The quaich was one of several items stolen from Abbotsford House in the 1990s. Picture by Paul Dodds
A stolen souvenir from the Battle of Waterloo has been returned to the Borders home of Sir Walter Scott.
The silver bowl, known as a quaich, was taken from Abbotsford House near Melrose in 1994.
However, it was spotted late last year in a French antiques market by silver expert Wynyard Wilkinson who identified it and arranged for its return.
The Waterloo Tree Quaich, one of many historic relics collected by Scott, will go on public display this weekend.
The piece is made from silver gilt and elm wood that was cut from a tree at the Waterloo battlefield.
The Duke of Wellington directed his troops from a position under the tree in 1815 and it subsequently became a target for souvenir hunters.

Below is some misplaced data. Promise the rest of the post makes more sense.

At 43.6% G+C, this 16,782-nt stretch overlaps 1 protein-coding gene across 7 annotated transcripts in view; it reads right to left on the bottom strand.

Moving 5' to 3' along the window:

The timbers were used to make a number of prestigious pieces including Chippendale chairs for the Prince Regent in 1821, and a chair for the Duke of Wellington, which was presented to him in 1837.
The quaich dates from 1824 and was made by Joseph Angell of London.
It is engraved with Scott's motto, "Watch Well".
The quaich was one of a number of items stolen from Abbotsford when it was owned by his descendants, Dame Jean and Mrs Patricia Maxwell Scott.
Jacquie Wright, executive manager of the Abbotsford Trust, said it was "hugely grateful" to Mr Winyard for spotting and returning it.
"Scott collected a fascinating array of objects during his lifetime and we're delighted that the Waterloo Tree Quaich is back in the collection and can be seen and enjoyed by our visitors," she said.
The trust is currently trying to raise about £10m to secure the future of Scott's Borders home.
It is awaiting a decision from the Heritage Lottery Fund about a grant application for more than £4m and is also consulting with the public about its proposed plans for the attraction.